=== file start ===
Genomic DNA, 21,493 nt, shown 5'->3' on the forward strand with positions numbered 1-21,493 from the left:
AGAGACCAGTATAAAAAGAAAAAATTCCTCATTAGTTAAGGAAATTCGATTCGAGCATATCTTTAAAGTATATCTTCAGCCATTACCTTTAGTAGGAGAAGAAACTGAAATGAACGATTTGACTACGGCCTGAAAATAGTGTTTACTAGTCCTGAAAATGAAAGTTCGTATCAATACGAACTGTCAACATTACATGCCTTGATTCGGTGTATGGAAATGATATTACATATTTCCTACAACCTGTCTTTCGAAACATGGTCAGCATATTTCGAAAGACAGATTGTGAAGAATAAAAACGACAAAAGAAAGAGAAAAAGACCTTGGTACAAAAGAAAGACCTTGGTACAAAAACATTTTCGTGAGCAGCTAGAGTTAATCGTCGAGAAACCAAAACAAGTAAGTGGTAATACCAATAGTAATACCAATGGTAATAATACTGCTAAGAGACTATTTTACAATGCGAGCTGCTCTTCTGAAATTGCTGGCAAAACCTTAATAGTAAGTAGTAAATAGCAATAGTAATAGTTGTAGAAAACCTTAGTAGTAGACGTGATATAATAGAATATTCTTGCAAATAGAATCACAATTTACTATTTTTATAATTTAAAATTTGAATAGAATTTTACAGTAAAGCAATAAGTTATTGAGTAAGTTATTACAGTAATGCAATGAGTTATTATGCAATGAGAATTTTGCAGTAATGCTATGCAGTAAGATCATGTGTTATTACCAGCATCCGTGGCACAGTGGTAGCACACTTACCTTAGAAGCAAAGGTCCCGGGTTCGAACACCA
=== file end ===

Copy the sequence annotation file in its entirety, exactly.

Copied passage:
Genomic DNA, 21,493 nt, shown 5'->3' on the forward strand with positions numbered 1-21,493 from the left:
AGAGACCAGTATAAAAAGAAAAAATTCCTCATTAGTTAAGGAAATTCGATTCGAGCATATCTTTAAAGTATATCTTCAGCCATTACCTTTAGTAGGAGAAGAAACTGAAATGAACGATTTGACTACGGCCTGAAAATAGTGTTTACTAGTCCTGAAAATGAAAGTTCGTATCAATACGAACTGTCAACATTACATGCCTTGATTCGGTGTATGGAAATGATATTACATATTTCCTACAACCTGTCTTTCGAAACATGGTCAGCATATTTCGAAAGACAGATTGTGAAGAATAAAAACGACAAAAGAAAGAGAAAAAGACCTTGGTACAAAAGAAAGACCTTGGTACAAAAACATTTTCGTGAGCAGCTAGAGTTAATCGTCGAGAAACCAAAACAAGTAAGTGGTAATACCAATAGTAATACCAATGGTAATAATACTGCTAAGAGACTATTTTACAATGCGAGCTGCTCTTCTGAAATTGCTGGCAAAACCTTAATAGTAAGTAGTAAATAGCAATAGTAATAGTTGTAGAAAACCTTAGTAGTAGACGTGATATAATAGAATATTCTTGCAAATAGAATCACAATTTACTATTTTTATAATTTAAAATTTGAATAGAATTTTACAGTAAAGCAATAAGTTATTGAGTAAGTTATTACAGTAATGCAATGAGTTATTATGCAATGAGAATTTTGCAGTAATGCTATGCAGTAAGATCATGTGTTATTACCAGCATCCGTGGCACAGTGGTAGCACACTTACCTTAGAAGCAAAGGTCCCGGGTTCGAACACCA